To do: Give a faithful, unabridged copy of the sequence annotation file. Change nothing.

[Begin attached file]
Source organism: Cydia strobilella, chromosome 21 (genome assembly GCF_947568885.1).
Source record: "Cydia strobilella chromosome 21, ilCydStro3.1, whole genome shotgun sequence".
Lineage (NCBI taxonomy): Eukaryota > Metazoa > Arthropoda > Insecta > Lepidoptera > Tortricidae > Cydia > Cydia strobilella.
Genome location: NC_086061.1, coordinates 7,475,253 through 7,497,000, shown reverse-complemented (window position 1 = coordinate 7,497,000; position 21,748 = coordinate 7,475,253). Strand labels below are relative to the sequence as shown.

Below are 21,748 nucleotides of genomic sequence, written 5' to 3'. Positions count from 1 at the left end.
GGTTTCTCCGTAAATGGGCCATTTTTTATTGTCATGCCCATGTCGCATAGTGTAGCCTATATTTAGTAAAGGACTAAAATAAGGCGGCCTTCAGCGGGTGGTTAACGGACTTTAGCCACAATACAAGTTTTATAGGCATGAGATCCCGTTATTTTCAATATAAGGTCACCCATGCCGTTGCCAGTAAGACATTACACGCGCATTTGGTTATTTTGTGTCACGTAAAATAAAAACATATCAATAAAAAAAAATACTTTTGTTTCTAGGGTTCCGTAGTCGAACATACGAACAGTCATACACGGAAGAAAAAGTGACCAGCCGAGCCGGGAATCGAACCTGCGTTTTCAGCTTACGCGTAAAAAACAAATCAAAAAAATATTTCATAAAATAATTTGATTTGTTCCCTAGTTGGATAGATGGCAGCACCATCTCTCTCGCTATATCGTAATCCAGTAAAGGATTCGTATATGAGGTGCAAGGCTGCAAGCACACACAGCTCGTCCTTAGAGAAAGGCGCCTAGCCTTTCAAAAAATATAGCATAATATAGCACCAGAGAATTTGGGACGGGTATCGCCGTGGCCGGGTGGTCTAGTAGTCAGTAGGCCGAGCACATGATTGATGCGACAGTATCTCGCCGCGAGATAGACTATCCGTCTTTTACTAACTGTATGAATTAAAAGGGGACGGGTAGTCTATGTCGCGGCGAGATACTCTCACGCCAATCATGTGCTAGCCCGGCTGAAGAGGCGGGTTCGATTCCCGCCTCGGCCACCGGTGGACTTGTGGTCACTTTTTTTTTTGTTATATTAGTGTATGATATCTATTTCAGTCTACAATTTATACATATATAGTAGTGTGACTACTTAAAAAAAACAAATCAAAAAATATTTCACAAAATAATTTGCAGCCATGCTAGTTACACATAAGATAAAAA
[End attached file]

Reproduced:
Source organism: Cydia strobilella, chromosome 21 (genome assembly GCF_947568885.1).
Source record: "Cydia strobilella chromosome 21, ilCydStro3.1, whole genome shotgun sequence".
Lineage (NCBI taxonomy): Eukaryota > Metazoa > Arthropoda > Insecta > Lepidoptera > Tortricidae > Cydia > Cydia strobilella.
Genome location: NC_086061.1, coordinates 7,475,253 through 7,497,000, shown reverse-complemented (window position 1 = coordinate 7,497,000; position 21,748 = coordinate 7,475,253). Strand labels below are relative to the sequence as shown.

Below are 21,748 nucleotides of genomic sequence, written 5' to 3'. Positions count from 1 at the left end.
GGTTTCTCCGTAAATGGGCCATTTTTTATTGTCATGCCCATGTCGCATAGTGTAGCCTATATTTAGTAAAGGACTAAAATAAGGCGGCCTTCAGCGGGTGGTTAACGGACTTTAGCCACAATACAAGTTTTATAGGCATGAGATCCCGTTATTTTCAATATAAGGTCACCCATGCCGTTGCCAGTAAGACATTACACGCGCATTTGGTTATTTTGTGTCACGTAAAATAAAAACATATCAATAAAAAAAAATACTTTTGTTTCTAGGGTTCCGTAGTCGAACATACGAACAGTCATACACGGAAGAAAAAGTGACCAGCCGAGCCGGGAATCGAACCTGCGTTTTCAGCTTACGCGTAAAAAACAAATCAAAAAAATATTTCATAAAATAATTTGATTTGTTCCCTAGTTGGATAGATGGCAGCACCATCTCTCTCGCTATATCGTAATCCAGTAAAGGATTCGTATATGAGGTGCAAGGCTGCAAGCACACACAGCTCGTCCTTAGAGAAAGGCGCCTAGCCTTTCAAAAAATATAGCATAATATAGCACCAGAGAATTTGGGACGGGTATCGCCGTGGCCGGGTGGTCTAGTAGTCAGTAGGCCGAGCACATGATTGATGCGACAGTATCTCGCCGCGAGATAGACTATCCGTCTTTTACTAACTGTATGAATTAAAAGGGGACGGGTAGTCTATGTCGCGGCGAGATACTCTCACGCCAATCATGTGCTAGCCCGGCTGAAGAGGCGGGTTCGATTCCCGCCTCGGCCACCGGTGGACTTGTGGTCACTTTTTTTTTTGTTATATTAGTGTATGATATCTATTTCAGTCTACAATTTATACATATATAGTAGTGTGACTACTTAAAAAAAACAAATCAAAAAATATTTCACAAAATAATTTGCAGCCATGCTAGTTACACATAAGATAAAAA